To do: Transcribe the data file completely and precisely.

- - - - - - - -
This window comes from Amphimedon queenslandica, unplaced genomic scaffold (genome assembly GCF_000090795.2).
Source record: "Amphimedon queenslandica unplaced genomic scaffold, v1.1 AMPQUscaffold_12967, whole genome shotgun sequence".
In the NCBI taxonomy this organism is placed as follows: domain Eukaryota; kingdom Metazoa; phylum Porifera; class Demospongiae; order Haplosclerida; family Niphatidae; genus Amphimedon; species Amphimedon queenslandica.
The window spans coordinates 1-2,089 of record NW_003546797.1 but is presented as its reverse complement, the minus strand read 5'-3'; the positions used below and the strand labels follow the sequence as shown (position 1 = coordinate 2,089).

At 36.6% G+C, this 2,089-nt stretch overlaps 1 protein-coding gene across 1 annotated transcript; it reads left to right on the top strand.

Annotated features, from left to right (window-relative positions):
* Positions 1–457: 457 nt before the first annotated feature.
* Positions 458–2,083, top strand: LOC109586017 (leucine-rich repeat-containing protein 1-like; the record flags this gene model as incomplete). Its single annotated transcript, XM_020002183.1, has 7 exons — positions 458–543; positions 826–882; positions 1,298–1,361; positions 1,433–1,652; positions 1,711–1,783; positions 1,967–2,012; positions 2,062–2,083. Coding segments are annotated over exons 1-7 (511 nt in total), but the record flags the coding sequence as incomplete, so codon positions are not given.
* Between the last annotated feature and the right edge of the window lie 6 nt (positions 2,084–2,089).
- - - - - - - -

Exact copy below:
This window comes from Amphimedon queenslandica, unplaced genomic scaffold (genome assembly GCF_000090795.2).
Source record: "Amphimedon queenslandica unplaced genomic scaffold, v1.1 AMPQUscaffold_12967, whole genome shotgun sequence".
In the NCBI taxonomy this organism is placed as follows: domain Eukaryota; kingdom Metazoa; phylum Porifera; class Demospongiae; order Haplosclerida; family Niphatidae; genus Amphimedon; species Amphimedon queenslandica.
The window spans coordinates 1-2,089 of record NW_003546797.1 but is presented as its reverse complement, the minus strand read 5'-3'; the positions used below and the strand labels follow the sequence as shown (position 1 = coordinate 2,089).

At 36.6% G+C, this 2,089-nt stretch overlaps 1 protein-coding gene across 1 annotated transcript; it reads left to right on the top strand.

Annotated features, from left to right (window-relative positions):
* Positions 1–457: 457 nt before the first annotated feature.
* Positions 458–2,083, top strand: LOC109586017 (leucine-rich repeat-containing protein 1-like; the record flags this gene model as incomplete). Its single annotated transcript, XM_020002183.1, has 7 exons — positions 458–543; positions 826–882; positions 1,298–1,361; positions 1,433–1,652; positions 1,711–1,783; positions 1,967–2,012; positions 2,062–2,083. Coding segments are annotated over exons 1-7 (511 nt in total), but the record flags the coding sequence as incomplete, so codon positions are not given.
* Between the last annotated feature and the right edge of the window lie 6 nt (positions 2,084–2,089).